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This week, Congress is off and running with two emerging priorities to complete before members head off to campaign. With the midterms just 50 days away, the longer issues like opioids and appropriations remain unsolved the more likely they are to get punted until after the midterms.
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Over the past couple of years, FDA has introduced multiple programs allowing faster review of medical devices in order to get them to market more quickly. Some of the FDA’s efforts have been highly visible, such as the Breakthrough Devices program in the 21st Century Cures Act and the Software Precertification pilot program in the FDA’s Digital Health Innovation Action Plan. Others have been less trumpeted but are still significant developments for device manufacturers.
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ACA plans scored a major victory last week when a federal court held that health plans participating on the ACA exchanges are entitled to unpaid cost sharing reduction (CSR) payments from the federal government. 
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Congress continues to make progress towards funding the government despite having only seven business days remaining with both chambers in town prior to the September 30 deadline. 
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We have continually provided updates on the application and approvals of Medicaid 1115 waivers that include work requirements. One such approved waiver is the Arkansas Works Program. As we previously noted, Arkansas became the first state to implement work requirements for Medicaid eligibility.
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Last week, Bruce Sokler and Farrah Short from Mintz’s Antitrust practice group published a detailed alert regarding the Third Circuit’s reinstatement of an antitrust suit brought by medical device manufacturer LifeWatch Services, Inc. (“LifeWatch”) against the Blue Cross Blue Shield Association and five of its member insurance plan administrators: LifeWatch
Congress is back in session with several high-profile hearings and looming deadlines. The Senate will begin consideration of the nomination of Brett Kavanaugh to the U.S. Supreme Court and will begin its work with the House on conferencing a number of appropriations bills.
News alert for all New Jersey health care providers! A new law went into effect yesterday (August 30, 2018) that changes billing requirements for out-of-network services in New Jersey.
The opioid epidemic has driven significant legislation this session.  To help our readers track the pending opioid legislation, ML Strategies has created a chart to analyze various provisions of House and Senate bills and their overlap.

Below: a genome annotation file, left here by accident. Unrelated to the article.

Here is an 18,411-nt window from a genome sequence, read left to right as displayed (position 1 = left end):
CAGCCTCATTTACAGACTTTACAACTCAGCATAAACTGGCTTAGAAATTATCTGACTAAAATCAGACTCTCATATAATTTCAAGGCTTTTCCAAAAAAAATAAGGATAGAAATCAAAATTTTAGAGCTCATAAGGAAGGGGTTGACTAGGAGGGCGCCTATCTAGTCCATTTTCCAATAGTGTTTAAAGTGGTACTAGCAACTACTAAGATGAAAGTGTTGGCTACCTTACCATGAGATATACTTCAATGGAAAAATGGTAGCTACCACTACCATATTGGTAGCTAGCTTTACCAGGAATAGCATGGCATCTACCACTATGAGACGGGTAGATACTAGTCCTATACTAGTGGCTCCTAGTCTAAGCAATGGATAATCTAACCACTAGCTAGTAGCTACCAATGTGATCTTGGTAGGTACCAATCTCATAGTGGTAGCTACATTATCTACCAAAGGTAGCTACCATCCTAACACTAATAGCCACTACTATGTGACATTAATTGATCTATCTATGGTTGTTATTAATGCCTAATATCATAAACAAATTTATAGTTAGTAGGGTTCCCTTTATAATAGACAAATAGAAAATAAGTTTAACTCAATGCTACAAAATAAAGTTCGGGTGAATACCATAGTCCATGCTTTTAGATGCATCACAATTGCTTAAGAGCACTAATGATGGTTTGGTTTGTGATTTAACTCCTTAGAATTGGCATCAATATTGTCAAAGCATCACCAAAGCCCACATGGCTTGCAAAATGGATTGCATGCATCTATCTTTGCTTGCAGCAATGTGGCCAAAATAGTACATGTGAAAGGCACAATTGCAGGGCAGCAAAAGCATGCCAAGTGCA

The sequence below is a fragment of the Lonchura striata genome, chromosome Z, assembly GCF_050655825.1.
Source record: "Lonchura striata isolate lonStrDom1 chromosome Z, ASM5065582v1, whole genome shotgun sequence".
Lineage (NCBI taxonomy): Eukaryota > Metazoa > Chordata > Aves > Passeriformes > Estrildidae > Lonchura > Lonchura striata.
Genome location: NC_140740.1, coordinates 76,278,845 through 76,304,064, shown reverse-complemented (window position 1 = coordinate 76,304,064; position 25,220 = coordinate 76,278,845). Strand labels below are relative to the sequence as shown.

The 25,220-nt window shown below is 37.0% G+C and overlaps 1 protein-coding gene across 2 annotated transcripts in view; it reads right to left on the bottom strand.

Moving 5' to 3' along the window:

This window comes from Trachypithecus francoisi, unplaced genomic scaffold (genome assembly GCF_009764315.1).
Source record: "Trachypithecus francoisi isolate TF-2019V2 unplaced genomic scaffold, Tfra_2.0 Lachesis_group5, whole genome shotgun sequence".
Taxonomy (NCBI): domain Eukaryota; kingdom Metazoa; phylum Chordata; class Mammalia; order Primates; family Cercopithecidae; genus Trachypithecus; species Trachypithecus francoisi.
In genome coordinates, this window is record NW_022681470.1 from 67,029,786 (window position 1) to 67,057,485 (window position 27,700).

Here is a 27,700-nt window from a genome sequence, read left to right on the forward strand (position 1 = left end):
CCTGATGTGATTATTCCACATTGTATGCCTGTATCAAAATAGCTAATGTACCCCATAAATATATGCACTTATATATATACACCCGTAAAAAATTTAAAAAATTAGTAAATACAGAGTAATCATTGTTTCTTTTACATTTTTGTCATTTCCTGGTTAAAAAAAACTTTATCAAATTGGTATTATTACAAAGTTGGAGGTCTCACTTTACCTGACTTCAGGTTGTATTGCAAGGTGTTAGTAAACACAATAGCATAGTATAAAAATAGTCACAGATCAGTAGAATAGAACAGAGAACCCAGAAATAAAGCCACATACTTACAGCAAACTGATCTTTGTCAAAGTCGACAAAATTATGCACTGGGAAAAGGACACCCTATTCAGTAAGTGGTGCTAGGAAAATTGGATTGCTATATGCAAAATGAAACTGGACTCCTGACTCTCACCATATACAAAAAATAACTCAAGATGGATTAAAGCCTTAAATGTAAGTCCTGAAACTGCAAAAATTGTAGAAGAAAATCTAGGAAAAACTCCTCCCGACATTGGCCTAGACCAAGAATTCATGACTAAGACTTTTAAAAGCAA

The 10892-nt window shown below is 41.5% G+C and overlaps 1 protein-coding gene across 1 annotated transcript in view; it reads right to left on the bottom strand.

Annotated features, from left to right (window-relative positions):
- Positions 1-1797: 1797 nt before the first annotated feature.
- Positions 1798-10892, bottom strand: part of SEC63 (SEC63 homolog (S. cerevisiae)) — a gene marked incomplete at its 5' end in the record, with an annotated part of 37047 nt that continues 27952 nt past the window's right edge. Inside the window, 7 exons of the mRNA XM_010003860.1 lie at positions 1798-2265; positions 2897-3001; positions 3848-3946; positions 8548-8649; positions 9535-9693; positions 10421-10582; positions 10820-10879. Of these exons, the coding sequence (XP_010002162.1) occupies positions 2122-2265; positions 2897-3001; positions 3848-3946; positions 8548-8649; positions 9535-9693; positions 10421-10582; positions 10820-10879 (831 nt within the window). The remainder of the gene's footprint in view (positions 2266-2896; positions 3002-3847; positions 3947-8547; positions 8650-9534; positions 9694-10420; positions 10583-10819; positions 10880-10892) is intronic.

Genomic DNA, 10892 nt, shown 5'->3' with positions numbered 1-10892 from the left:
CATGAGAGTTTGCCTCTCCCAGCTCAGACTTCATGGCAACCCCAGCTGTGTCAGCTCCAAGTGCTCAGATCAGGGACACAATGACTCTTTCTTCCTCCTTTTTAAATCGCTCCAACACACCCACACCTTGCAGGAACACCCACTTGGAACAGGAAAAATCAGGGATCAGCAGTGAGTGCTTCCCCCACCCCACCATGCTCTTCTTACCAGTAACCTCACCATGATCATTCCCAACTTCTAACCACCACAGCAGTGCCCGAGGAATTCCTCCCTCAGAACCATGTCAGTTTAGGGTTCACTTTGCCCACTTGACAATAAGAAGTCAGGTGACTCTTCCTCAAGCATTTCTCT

On August 9, 2018, the Centers for Medicare and Medicaid Services (CMS) issued a proposed rule to overhaul the Medicare Shared Savings Program (MSSP).
In January 2018, CMS issued new guidance allowing states to impose work requirements as a condition of Medicaid eligibility through the use of Section 1115 Medicaid demonstration waivers. These waivers allow states to test new approaches in Medicaid that differ from federal rules.
The Second Circuit Court of Appeals recently held that a False Claims Act (FCA) relator could not evade the FCA’s first-to-file bar by filing an amended complaint after two earlier-filed FCA suits alleging similar conduct had been dismissed.
As a continuation of the recent drug pricing developments tied the Trump Administration’s American Patients First Blueprint, beginning January 1, 2019, Medicare Advantage plans will be able to apply step therapy for physician-administered and other Part B drugs in an effort that CMS hopes will lower drug costs and improve the quality of care for Medicare beneficiaries.
Employers with workers in Massachusetts will have a lot to do between now and October 1, 2018, when reforms to Massachusetts non-compete laws go into effect.
Last week, Mintz’s Health Care Enforcement Defense Group published a new Qui Tam Update, which analyzes 46 health care-related False Claims Act qui tam cases unsealed in February and March 2018 and the trends they reflect:
The July 2018 cyber security newsletter issued by the U.S. Department of Health and Human Services’ Office for Civil Rights (OCR) reminds health care providers and their business associates of the importance of properly disposing and destroying electronic devices and/or media that are no longer needed or that will be repurposed. 
At the end of July, CMS approved two Section 1332 State Innovation Waivers submitted by Wisconsin and Maine for the purpose of establishing state reinsurance programs. There has been a flurry of 1332 waiver activity recently as states have sought to stabilize their individual insurance markets through reinsurance programs.
On Wednesday, August 8, CMS filed a proposed rule clearing the way for the federal government to continue making payments under the ACA’s risk adjustment program for the benefit year 2018. 
States are increasingly looking for ways to improve stability in their individual insurance marketplaces. One way is through reinsurance programs – systems in which multiple insurance companies share risk by purchasing insurance policies from another party to limit the total loss the original insurer would experience in case of unusually high claims.
The first statistic comes from a recently published study by the Ponemon Institute, with sponsorship from IBM Security, entitled “2018 Cost of a Data Breach Study: Global Overview.”
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